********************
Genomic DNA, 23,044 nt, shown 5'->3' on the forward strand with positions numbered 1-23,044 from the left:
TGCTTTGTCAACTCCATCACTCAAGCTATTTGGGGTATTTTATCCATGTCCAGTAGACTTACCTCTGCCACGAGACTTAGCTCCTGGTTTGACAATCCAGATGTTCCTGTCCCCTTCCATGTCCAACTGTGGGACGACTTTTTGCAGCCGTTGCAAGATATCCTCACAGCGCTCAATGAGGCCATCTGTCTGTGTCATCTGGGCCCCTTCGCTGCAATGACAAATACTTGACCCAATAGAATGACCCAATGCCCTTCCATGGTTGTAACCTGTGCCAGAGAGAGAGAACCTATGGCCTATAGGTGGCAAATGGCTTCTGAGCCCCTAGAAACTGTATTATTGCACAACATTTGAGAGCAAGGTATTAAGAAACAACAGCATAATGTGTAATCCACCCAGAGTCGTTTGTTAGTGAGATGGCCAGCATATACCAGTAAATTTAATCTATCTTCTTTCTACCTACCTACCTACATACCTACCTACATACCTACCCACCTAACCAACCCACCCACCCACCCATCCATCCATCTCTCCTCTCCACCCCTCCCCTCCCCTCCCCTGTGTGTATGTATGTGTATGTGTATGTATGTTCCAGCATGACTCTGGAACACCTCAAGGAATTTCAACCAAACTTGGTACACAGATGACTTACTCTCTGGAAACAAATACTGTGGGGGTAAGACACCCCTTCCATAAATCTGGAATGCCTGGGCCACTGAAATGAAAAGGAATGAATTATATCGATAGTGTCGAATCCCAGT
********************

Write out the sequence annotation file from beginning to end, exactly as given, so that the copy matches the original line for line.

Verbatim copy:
Genomic DNA, 23,044 nt, shown 5'->3' on the forward strand with positions numbered 1-23,044 from the left:
TGCTTTGTCAACTCCATCACTCAAGCTATTTGGGGTATTTTATCCATGTCCAGTAGACTTACCTCTGCCACGAGACTTAGCTCCTGGTTTGACAATCCAGATGTTCCTGTCCCCTTCCATGTCCAACTGTGGGACGACTTTTTGCAGCCGTTGCAAGATATCCTCACAGCGCTCAATGAGGCCATCTGTCTGTGTCATCTGGGCCCCTTCGCTGCAATGACAAATACTTGACCCAATAGAATGACCCAATGCCCTTCCATGGTTGTAACCTGTGCCAGAGAGAGAGAACCTATGGCCTATAGGTGGCAAATGGCTTCTGAGCCCCTAGAAACTGTATTATTGCACAACATTTGAGAGCAAGGTATTAAGAAACAACAGCATAATGTGTAATCCACCCAGAGTCGTTTGTTAGTGAGATGGCCAGCATATACCAGTAAATTTAATCTATCTTCTTTCTACCTACCTACCTACATACCTACCTACATACCTACCCACCTAACCAACCCACCCACCCACCCATCCATCCATCTCTCCTCTCCACCCCTCCCCTCCCCTCCCCTGTGTGTATGTATGTGTATGTGTATGTATGTTCCAGCATGACTCTGGAACACCTCAAGGAATTTCAACCAAACTTGGTACACAGATGACTTACTCTCTGGAAACAAATACTGTGGGGGTAAGACACCCCTTCCATAAATCTGGAATGCCTGGGCCACTGAAATGAAAAGGAATGAATTATATCGATAGTGTCGAATCCCAGT